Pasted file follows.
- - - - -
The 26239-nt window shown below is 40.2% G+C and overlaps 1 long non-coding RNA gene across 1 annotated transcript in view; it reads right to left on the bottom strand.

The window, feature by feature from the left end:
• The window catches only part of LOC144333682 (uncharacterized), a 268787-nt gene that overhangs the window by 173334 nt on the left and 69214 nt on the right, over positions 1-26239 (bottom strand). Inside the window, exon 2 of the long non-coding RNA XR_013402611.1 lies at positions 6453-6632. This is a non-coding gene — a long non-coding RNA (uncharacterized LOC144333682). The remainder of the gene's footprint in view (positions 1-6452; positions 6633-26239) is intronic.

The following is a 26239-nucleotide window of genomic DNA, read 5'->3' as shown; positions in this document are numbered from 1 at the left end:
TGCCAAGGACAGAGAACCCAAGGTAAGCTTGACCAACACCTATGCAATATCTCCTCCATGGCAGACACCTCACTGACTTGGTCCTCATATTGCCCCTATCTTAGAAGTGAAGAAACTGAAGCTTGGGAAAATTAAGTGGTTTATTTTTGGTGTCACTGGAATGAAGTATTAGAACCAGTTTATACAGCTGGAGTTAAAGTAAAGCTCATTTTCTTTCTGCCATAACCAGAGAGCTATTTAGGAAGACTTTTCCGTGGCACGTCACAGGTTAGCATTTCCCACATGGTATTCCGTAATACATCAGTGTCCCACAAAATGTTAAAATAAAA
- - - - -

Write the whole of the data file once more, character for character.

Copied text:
The 26239-nt window shown below is 40.2% G+C and overlaps 1 long non-coding RNA gene across 1 annotated transcript in view; it reads right to left on the bottom strand.

The window, feature by feature from the left end:
• The window catches only part of LOC144333682 (uncharacterized), a 268787-nt gene that overhangs the window by 173334 nt on the left and 69214 nt on the right, over positions 1-26239 (bottom strand). Inside the window, exon 2 of the long non-coding RNA XR_013402611.1 lies at positions 6453-6632. This is a non-coding gene — a long non-coding RNA (uncharacterized LOC144333682). The remainder of the gene's footprint in view (positions 1-6452; positions 6633-26239) is intronic.

The following is a 26239-nucleotide window of genomic DNA, read 5'->3' as shown; positions in this document are numbered from 1 at the left end:
TGCCAAGGACAGAGAACCCAAGGTAAGCTTGACCAACACCTATGCAATATCTCCTCCATGGCAGACACCTCACTGACTTGGTCCTCATATTGCCCCTATCTTAGAAGTGAAGAAACTGAAGCTTGGGAAAATTAAGTGGTTTATTTTTGGTGTCACTGGAATGAAGTATTAGAACCAGTTTATACAGCTGGAGTTAAAGTAAAGCTCATTTTCTTTCTGCCATAACCAGAGAGCTATTTAGGAAGACTTTTCCGTGGCACGTCACAGGTTAGCATTTCCCACATGGTATTCCGTAATACATCAGTGTCCCACAAAATGTTAAAATAAAA